Whatever might have been the method of electing bishops, in the more primitive ages, it seems plain to me that in these times, and somewhat before, although the election was made per clerum & populum; yet the king always nominated at first, or approved afterward, and generally both, as may be seen by the style in which their elections ran, as well as by the persons chosen, who were usually churchmen of the court, or in some employment near the king. But, whether this were a gradual encroachment of the regal upon the spiritual power, I would rather leave others to dispute.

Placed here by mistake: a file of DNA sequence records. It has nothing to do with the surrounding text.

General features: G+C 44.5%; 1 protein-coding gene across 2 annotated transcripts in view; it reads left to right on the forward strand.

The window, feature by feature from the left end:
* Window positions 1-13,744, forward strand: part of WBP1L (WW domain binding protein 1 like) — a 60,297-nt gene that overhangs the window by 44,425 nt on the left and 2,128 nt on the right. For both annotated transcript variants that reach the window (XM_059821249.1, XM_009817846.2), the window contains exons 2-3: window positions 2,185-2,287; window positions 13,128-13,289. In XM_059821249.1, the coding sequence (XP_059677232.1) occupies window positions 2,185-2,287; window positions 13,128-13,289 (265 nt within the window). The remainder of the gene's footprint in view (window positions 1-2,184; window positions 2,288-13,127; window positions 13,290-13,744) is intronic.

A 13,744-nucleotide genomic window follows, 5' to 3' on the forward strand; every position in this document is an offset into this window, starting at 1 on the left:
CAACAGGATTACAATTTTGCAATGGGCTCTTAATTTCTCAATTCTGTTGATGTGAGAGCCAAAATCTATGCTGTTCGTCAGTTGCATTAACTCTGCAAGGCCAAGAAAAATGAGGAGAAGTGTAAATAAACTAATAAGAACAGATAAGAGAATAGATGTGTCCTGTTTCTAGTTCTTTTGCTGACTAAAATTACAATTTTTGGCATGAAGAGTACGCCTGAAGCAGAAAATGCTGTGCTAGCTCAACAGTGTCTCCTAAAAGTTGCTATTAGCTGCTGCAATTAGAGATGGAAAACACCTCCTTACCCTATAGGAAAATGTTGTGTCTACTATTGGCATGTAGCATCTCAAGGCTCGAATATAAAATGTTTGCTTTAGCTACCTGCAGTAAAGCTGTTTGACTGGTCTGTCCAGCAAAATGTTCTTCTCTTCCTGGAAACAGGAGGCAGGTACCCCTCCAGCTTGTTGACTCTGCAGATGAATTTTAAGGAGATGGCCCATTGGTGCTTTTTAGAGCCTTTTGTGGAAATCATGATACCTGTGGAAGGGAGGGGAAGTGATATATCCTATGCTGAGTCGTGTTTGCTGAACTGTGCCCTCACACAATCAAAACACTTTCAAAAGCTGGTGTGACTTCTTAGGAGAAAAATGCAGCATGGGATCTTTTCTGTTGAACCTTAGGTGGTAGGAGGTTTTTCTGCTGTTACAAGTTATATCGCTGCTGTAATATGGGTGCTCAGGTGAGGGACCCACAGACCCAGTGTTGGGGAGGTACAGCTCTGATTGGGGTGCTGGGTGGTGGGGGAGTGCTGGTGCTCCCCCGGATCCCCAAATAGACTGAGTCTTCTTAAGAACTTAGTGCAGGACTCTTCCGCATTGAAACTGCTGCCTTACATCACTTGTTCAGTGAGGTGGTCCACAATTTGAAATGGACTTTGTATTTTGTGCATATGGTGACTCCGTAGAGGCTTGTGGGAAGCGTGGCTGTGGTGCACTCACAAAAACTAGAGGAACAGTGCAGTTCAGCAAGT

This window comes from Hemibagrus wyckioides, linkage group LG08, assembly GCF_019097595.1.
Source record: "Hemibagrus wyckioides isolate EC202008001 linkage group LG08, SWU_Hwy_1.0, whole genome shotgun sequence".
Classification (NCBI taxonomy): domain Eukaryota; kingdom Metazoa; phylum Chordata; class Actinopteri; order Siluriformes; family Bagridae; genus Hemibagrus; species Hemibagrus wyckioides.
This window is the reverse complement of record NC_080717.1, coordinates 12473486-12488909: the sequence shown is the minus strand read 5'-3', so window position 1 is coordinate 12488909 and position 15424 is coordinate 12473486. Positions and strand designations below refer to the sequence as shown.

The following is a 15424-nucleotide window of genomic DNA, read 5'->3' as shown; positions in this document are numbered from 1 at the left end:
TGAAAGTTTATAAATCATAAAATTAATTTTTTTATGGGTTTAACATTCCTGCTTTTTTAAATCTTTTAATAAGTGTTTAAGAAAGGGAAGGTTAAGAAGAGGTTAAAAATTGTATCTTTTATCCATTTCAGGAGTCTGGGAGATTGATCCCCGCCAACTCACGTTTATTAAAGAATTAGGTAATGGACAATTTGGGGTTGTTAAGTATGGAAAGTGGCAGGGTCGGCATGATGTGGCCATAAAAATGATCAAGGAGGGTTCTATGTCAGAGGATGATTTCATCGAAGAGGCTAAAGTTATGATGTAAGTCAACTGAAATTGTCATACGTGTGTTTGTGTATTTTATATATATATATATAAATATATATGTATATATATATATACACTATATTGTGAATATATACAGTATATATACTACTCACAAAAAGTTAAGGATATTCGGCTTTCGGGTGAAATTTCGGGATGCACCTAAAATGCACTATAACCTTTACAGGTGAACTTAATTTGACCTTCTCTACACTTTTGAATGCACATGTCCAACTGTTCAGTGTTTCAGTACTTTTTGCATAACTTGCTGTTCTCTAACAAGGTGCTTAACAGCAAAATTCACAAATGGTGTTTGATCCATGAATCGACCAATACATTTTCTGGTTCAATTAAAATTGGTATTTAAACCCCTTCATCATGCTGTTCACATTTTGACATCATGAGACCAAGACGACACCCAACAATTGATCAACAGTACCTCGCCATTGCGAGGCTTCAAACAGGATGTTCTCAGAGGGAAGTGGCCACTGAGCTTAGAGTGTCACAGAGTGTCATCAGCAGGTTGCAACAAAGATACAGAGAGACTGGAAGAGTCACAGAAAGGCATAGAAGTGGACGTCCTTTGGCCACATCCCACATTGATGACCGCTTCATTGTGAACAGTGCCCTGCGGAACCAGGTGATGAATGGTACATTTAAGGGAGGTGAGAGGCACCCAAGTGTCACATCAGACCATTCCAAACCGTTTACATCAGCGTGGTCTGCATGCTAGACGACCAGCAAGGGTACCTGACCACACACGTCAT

1104. About this time duke Robert came to England, upon a visit to the king, where he was received with much kindness and hospitality; but, at the same time, the queen had private directions to manage his easy temper, and work him to a consent of remitting his pension: this was compassed without much difficulty: but, upon the duke's return to Normandy, he was severely reproved for his weakness by Ralph bishop of Durham, and the two earls of Mortain and Shrewsbury. These three having fled from England for rebellion, and other treasons, lived exiles in Normandy; and bearing an inveterate hatred to the king, resolved to stir up the duke to a resentment of the injury and fraud of his brother. Robert, who was various in his nature, and always under the power of the present persuader, easily yielded to their incitements; reproached the king in bitter terms, by letters and messages, that he had cozened and circumvented him; demanding satisfaction, and withal threatening revenge. At the same time, by the advice of the three nobles